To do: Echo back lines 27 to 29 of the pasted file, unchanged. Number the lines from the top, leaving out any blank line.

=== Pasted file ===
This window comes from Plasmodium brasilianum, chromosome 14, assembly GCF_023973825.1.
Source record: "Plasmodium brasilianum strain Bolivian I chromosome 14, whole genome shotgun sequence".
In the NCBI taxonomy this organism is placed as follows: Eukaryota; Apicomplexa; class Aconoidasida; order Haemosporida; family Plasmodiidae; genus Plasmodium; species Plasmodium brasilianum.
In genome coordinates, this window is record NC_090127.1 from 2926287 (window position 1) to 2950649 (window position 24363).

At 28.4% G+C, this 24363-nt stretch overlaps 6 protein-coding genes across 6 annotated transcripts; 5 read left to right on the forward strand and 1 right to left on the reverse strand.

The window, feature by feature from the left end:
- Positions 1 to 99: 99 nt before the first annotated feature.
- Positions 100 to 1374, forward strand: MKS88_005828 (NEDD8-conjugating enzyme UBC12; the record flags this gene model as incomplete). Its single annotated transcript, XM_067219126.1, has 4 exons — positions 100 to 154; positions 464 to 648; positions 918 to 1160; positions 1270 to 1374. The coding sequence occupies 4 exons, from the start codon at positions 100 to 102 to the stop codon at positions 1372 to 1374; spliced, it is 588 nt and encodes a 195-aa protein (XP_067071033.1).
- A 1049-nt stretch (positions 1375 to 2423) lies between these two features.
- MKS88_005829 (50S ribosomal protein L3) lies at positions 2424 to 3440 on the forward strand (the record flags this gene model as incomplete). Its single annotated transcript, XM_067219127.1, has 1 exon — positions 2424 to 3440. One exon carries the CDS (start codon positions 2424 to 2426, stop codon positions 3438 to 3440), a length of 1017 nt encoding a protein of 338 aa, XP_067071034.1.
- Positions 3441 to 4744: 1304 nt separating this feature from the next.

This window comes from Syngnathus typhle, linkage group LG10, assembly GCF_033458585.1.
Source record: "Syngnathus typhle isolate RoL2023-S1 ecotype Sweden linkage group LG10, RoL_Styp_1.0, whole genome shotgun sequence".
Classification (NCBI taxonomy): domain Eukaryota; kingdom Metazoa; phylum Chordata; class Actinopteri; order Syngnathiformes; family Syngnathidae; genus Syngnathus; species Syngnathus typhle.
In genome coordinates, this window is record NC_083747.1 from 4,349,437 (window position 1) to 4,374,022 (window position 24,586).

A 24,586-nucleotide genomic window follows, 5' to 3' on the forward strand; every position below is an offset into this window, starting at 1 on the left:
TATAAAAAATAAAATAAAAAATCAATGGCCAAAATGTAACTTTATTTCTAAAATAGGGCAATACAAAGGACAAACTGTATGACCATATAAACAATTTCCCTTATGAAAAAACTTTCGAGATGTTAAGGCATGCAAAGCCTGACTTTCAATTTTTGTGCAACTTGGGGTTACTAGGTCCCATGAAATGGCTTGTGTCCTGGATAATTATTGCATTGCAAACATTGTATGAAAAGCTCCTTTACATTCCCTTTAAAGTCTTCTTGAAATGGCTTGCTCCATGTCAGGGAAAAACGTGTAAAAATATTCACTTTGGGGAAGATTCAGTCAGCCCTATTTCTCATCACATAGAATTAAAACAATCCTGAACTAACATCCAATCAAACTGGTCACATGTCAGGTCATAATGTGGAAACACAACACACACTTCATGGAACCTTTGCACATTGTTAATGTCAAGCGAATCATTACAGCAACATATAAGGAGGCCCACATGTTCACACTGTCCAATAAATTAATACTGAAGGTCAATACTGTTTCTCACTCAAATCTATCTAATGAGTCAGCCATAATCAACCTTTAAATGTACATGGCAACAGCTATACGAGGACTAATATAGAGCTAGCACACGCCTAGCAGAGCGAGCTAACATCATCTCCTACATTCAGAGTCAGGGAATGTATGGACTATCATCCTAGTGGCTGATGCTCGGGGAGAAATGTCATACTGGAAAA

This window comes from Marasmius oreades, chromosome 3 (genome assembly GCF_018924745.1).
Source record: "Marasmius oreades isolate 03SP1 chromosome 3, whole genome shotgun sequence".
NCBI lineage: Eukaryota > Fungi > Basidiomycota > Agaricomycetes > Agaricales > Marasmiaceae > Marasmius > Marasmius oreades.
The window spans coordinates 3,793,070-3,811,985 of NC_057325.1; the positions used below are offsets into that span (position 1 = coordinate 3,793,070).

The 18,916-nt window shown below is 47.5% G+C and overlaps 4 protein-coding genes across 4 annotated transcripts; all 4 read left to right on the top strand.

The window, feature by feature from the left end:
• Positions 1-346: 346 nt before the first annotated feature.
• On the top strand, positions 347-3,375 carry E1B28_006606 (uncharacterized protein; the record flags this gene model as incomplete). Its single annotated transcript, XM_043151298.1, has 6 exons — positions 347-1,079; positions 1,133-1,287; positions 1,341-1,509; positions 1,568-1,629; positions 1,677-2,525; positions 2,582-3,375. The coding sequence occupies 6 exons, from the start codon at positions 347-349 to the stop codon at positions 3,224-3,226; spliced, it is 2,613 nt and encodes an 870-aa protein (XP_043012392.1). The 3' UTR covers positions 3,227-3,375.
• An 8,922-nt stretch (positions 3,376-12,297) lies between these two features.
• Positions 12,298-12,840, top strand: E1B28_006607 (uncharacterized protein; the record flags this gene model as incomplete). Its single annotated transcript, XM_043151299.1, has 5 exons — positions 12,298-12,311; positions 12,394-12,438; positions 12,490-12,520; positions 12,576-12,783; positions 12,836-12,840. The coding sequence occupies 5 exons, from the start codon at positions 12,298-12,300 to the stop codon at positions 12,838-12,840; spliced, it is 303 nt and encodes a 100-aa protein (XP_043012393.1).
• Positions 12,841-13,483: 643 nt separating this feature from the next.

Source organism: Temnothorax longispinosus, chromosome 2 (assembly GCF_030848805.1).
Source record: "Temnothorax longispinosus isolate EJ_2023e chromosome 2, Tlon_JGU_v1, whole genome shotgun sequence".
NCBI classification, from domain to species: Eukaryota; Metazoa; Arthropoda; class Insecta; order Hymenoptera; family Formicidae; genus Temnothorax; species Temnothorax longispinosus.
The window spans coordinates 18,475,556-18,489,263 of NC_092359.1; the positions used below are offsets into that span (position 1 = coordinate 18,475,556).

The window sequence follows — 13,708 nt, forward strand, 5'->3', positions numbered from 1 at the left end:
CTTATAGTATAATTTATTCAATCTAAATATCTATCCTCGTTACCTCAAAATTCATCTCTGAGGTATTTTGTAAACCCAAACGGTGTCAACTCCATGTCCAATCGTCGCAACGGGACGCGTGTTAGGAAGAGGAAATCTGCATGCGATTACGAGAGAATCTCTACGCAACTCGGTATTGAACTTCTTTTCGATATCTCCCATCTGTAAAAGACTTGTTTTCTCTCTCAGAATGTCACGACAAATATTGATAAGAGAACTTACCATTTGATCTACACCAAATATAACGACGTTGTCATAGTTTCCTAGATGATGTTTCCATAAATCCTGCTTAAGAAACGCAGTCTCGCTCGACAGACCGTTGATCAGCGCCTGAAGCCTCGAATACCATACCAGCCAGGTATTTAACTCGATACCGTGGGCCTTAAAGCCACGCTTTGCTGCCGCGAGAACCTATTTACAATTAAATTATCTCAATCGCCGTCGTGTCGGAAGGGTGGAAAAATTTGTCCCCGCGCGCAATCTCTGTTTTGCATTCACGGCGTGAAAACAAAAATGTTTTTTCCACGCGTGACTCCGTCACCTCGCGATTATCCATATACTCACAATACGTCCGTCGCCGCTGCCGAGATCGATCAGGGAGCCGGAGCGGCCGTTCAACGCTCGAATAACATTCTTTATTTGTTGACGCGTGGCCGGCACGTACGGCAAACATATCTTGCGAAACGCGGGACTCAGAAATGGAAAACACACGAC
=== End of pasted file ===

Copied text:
• Positions 12,298-12,840, top strand: E1B28_006607 (uncharacterized protein; the record flags this gene model as incomplete). Its single annotated transcript, XM_043151299.1, has 5 exons — positions 12,298-12,311; positions 12,394-12,438; positions 12,490-12,520; positions 12,576-12,783; positions 12,836-12,840. The coding sequence occupies 5 exons, from the start codon at positions 12,298-12,300 to the stop codon at positions 12,838-12,840; spliced, it is 303 nt and encodes a 100-aa protein (XP_043012393.1).
• Positions 12,841-13,483: 643 nt separating this feature from the next.

Source organism: Temnothorax longispinosus, chromosome 2 (assembly GCF_030848805.1).